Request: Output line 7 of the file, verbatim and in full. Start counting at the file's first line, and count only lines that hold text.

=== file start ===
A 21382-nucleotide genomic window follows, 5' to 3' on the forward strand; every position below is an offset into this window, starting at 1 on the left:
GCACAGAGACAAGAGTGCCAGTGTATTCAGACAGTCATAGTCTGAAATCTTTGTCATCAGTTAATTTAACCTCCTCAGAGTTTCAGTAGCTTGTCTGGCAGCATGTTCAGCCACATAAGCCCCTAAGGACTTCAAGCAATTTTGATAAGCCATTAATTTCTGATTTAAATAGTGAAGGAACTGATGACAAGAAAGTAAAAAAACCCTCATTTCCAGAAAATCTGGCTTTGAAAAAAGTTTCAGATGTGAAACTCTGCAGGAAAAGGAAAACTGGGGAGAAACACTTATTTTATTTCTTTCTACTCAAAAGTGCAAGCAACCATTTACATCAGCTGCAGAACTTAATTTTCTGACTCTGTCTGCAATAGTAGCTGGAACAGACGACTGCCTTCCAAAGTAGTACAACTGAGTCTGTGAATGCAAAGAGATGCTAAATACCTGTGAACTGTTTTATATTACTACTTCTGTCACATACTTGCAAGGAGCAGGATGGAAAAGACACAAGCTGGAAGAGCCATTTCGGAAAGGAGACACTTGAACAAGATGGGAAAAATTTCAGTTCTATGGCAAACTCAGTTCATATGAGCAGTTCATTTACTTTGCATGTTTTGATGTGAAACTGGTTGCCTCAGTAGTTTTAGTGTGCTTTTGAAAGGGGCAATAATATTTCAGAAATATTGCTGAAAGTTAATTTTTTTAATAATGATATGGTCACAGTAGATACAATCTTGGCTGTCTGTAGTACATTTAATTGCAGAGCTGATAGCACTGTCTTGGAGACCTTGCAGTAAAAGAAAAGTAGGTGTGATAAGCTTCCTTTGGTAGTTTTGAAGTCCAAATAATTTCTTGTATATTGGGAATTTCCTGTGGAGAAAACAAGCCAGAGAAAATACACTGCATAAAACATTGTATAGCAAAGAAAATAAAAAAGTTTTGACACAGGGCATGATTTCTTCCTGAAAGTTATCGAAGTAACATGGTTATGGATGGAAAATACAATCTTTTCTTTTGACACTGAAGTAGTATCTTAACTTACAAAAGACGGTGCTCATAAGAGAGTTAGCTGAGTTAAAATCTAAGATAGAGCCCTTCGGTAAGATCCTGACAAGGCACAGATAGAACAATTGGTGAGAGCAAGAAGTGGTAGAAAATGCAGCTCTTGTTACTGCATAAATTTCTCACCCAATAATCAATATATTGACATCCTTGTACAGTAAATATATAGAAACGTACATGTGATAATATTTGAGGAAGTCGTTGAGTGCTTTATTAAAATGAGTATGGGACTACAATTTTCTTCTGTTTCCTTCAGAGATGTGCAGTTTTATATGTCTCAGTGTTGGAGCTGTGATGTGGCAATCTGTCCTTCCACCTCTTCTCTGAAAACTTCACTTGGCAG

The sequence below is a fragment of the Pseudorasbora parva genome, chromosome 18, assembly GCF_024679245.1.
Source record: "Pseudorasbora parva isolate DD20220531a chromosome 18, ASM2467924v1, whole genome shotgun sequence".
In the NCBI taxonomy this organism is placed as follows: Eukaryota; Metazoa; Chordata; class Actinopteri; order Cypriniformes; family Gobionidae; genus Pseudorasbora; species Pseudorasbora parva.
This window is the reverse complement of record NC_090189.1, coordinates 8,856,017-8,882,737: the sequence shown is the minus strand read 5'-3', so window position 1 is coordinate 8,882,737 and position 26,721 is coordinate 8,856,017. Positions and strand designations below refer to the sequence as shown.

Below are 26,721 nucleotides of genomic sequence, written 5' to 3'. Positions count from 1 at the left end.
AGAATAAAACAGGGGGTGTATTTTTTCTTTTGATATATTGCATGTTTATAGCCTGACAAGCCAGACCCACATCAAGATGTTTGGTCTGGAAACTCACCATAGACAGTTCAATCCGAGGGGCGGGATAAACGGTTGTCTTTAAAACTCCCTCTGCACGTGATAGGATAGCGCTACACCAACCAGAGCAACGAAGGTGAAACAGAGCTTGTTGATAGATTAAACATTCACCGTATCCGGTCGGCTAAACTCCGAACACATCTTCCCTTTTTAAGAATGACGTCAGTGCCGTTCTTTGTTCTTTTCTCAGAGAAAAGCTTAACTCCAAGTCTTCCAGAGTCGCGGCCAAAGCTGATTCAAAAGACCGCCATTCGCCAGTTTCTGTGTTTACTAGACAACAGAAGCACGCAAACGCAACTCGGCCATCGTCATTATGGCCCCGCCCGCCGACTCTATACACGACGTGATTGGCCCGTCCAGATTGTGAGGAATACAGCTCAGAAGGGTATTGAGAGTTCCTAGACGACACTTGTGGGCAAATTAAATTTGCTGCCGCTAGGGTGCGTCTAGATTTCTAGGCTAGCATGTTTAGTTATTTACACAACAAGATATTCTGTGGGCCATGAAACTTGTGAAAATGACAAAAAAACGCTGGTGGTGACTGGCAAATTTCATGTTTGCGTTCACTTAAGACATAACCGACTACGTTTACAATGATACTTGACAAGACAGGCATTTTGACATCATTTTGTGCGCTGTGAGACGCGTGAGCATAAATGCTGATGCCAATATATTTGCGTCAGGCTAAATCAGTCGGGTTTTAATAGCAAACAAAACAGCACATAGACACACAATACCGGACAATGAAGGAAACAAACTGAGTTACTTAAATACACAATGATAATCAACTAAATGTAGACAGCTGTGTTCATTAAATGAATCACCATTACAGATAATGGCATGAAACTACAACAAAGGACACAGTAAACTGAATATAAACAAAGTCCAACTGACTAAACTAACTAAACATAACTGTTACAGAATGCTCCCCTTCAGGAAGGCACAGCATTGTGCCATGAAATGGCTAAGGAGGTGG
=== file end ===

Below are 26,721 nucleotides of genomic sequence, written 5' to 3'. Positions count from 1 at the left end.